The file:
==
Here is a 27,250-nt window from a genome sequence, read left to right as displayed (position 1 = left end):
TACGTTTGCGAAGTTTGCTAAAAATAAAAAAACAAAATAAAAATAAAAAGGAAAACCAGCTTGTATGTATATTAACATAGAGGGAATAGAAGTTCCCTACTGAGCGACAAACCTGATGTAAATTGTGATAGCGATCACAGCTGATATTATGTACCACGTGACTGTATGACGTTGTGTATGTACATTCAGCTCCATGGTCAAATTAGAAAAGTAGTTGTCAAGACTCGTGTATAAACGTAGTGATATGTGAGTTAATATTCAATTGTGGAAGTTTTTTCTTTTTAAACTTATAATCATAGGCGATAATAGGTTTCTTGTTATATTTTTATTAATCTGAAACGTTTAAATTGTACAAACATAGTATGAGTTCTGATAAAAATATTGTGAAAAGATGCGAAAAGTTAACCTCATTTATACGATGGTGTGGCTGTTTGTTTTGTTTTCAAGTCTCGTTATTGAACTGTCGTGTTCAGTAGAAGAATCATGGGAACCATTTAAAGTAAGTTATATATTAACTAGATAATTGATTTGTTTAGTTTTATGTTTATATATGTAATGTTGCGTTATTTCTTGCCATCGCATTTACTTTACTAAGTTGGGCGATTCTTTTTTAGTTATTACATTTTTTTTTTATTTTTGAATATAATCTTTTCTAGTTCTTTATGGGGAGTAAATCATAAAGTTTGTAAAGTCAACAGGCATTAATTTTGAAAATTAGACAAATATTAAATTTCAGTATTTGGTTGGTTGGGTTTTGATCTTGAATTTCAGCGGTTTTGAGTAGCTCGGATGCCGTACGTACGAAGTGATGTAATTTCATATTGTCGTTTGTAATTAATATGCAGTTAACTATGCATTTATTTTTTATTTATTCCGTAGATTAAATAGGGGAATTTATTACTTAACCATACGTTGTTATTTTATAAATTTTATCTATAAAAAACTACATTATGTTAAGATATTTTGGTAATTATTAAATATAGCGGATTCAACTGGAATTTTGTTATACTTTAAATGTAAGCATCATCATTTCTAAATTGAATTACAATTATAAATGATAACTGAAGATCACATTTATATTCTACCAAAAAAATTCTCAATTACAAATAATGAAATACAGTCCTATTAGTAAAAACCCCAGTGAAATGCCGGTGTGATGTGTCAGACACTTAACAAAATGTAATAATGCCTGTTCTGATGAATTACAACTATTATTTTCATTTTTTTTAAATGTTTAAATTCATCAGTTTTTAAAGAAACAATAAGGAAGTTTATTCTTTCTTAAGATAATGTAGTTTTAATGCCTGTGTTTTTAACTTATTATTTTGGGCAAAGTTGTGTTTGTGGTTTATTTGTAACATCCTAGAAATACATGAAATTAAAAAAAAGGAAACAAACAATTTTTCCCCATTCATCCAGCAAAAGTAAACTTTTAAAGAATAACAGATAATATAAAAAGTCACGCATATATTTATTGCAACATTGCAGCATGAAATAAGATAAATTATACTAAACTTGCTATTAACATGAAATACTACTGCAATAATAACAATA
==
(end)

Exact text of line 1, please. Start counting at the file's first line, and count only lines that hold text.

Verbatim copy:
Here is a 27,250-nt window from a genome sequence, read left to right as displayed (position 1 = left end):